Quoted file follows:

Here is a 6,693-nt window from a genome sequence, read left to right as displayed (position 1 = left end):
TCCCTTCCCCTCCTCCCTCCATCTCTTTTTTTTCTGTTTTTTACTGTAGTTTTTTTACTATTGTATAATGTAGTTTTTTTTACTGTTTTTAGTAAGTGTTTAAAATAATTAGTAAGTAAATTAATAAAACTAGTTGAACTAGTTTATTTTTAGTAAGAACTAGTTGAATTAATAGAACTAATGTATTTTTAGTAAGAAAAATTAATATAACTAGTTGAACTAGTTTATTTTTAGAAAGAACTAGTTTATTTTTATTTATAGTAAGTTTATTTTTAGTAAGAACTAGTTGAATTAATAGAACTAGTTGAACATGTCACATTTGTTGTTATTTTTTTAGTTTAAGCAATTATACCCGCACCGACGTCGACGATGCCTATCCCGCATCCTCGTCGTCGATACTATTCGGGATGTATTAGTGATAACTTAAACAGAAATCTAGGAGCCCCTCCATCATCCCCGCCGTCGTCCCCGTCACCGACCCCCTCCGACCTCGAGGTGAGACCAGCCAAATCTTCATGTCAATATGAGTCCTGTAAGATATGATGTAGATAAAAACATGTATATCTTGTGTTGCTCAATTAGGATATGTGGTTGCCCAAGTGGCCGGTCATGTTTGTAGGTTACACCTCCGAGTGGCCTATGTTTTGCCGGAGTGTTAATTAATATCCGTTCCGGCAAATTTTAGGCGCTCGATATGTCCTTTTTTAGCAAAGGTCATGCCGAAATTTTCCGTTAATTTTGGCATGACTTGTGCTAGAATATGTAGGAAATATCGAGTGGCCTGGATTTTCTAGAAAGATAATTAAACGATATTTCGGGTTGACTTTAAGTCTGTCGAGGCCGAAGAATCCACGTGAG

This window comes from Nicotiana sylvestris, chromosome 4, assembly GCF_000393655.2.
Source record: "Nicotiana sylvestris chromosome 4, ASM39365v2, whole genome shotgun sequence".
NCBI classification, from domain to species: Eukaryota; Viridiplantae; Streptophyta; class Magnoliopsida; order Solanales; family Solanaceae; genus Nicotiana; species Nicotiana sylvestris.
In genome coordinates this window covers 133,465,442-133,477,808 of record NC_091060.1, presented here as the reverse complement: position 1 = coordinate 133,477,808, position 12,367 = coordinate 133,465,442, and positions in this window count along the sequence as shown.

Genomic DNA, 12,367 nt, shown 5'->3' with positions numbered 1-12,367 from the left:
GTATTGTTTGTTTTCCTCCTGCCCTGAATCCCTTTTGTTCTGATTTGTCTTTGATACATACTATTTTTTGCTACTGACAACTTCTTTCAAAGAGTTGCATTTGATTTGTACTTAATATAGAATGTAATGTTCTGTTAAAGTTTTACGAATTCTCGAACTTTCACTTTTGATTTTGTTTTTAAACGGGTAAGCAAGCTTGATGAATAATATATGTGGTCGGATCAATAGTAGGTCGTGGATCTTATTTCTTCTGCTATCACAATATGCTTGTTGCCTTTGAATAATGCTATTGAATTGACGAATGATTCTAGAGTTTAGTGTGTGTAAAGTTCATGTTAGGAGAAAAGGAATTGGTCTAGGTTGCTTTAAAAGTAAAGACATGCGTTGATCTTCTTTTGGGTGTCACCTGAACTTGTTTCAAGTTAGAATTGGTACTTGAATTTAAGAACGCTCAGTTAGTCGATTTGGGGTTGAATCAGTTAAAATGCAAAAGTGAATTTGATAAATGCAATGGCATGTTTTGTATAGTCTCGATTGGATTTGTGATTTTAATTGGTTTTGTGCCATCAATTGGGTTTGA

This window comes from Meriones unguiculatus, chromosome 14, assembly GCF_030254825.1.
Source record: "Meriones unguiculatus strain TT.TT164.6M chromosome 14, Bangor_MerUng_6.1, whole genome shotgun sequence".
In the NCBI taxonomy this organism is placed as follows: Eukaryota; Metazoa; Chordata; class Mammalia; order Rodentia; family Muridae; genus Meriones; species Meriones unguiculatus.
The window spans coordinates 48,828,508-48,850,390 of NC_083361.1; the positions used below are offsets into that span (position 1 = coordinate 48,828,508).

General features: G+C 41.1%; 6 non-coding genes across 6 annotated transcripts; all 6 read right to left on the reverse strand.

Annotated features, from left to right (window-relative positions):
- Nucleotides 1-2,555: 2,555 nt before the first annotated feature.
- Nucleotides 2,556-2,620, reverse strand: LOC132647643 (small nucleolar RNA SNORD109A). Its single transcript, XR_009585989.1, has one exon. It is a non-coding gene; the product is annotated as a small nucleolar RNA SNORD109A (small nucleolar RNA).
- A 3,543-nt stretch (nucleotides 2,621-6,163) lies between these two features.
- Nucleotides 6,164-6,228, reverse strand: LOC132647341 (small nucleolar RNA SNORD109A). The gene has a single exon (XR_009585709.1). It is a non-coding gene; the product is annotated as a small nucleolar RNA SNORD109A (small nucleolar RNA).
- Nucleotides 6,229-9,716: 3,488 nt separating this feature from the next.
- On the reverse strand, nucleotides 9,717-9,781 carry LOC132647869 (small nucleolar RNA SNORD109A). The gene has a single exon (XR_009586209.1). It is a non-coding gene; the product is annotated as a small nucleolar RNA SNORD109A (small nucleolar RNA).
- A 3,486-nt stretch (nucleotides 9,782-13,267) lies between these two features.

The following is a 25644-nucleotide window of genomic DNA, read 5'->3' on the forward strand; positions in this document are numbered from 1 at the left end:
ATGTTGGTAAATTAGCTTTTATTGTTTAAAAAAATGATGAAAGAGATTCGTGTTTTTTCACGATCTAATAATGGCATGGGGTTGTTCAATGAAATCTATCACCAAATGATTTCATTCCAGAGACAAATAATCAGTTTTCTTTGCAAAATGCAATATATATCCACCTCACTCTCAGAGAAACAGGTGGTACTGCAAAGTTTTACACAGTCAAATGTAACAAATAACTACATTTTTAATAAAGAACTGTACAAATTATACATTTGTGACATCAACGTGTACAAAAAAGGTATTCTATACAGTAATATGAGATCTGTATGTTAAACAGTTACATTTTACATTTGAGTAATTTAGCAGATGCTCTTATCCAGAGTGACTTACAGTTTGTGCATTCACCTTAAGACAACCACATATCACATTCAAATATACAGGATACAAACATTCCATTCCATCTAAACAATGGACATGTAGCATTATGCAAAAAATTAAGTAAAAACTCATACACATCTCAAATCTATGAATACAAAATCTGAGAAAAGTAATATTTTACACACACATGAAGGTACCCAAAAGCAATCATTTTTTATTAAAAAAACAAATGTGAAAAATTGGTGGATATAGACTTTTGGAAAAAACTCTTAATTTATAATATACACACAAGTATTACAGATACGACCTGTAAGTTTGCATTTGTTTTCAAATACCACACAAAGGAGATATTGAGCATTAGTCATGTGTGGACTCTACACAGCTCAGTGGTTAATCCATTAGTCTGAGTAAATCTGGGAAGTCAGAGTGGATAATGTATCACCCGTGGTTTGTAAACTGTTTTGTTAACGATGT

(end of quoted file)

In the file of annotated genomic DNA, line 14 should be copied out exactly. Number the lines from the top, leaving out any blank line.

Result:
Annotated features, from left to right (window-relative positions):